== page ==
The API separator is normally the first, and most important, wastewater treatment step in petroleum refineries. The primary function of a properly designed API separator is to remove the majority of oil and suspended solids from refinery wastewater prior to subsequent downstream wastewater treatment processes. For years, refineries have attempted to use other technologies or treatment scenarios as an alternative to the API separator. But most refineries ultimately select, or return to, the API separator as the technology of choice for their wastewater treatment primary oil/solids separation step. (Note: API stands for American Petroleum Institute.) Before we look at the design and performance aspects of an API separator we’ll talk about oil.
A refinery wastewater may contain oil in three forms and all three forms may be present in a given waste stream. The three forms of oil encountered in wastewater are:
1. Free oil
2. Emulsified oil
3. Dissolved oil
Discrete oil globules will rise due to buoyant forces to form an oil layer on top of the water. This makes them relatively easy to remove in an API separator or they can be skimmed from the surface in an Equalization tank. Free oil can be removed by gravity separation which is what the API separator is designed for. Removal is a function of flow conditions, differences in specific gravity, temperature, and the stability of the oil. Coarse oily solids with a specific gravity >1.0 will settle to the bottom of the separator which is why bottom scrapers or flights are included in along with a conical hopper to collect the settled solids.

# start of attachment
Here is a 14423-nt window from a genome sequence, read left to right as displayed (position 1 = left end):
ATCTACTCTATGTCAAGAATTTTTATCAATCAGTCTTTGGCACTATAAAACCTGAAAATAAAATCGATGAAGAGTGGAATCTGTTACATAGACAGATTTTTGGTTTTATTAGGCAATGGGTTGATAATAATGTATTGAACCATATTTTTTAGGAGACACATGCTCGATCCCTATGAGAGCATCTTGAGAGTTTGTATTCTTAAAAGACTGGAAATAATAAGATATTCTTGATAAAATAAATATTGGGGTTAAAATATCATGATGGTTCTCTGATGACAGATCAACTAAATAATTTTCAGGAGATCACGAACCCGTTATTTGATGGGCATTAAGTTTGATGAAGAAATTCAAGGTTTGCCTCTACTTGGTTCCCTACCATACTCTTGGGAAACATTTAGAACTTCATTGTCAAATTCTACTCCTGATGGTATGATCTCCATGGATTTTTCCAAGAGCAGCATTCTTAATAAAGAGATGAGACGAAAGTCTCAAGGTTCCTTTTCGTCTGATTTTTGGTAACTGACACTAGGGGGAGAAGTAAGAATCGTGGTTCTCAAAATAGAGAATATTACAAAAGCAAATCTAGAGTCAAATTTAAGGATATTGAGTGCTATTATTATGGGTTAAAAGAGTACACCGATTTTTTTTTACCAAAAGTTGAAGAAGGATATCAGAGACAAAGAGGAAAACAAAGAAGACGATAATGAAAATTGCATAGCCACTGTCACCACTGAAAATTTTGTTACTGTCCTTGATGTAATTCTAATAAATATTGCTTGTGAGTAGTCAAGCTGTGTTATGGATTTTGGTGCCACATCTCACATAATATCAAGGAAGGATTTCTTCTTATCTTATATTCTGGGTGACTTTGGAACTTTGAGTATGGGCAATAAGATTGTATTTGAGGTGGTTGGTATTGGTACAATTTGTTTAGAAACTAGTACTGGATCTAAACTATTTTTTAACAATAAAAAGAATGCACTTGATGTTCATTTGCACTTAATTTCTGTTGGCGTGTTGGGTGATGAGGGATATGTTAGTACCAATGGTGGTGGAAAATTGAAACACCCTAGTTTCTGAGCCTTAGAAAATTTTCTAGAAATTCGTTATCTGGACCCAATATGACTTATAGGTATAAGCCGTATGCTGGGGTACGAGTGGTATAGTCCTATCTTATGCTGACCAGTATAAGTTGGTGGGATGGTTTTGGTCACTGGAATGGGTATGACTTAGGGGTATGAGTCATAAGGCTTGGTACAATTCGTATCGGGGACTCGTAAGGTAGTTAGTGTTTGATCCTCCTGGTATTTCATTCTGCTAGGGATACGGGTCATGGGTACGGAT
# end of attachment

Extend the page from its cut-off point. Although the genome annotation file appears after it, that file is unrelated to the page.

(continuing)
Emulsified oil is comprised of oil droplets with a diameter of less than 20 microns, mostly in the1 – 10 micron range. Emulsified oil is a stable suspension in the water due to inter-particle forces dominating buoyant forces. Emulsified oil will not separate from the water under quiescent conditions aided by gravity, the very conditions created in an API separator. The removal of emulsified oil requires chemical addition such a pH adjustment to drop the pH or emulsion breakers. Once treated in this way the wastewater often enters a dissolved air (or nitrogen) flotation unit to remove the emulsified oil as it begins to break from the wastewater.
Dissolved oil forms a true molecular solution with water and cannot be removed by gravity separation. Dissolved oil removal requires biological treatment.
The API separator, shown in the graphic below left, has become the generic name for “conventional oil-water separators.” Conventional oil-water separators can only remove free oil. Stable emulsions and dissolved oil require additional treatment. A simple mass balance around the API separator is shown in the graphic below right.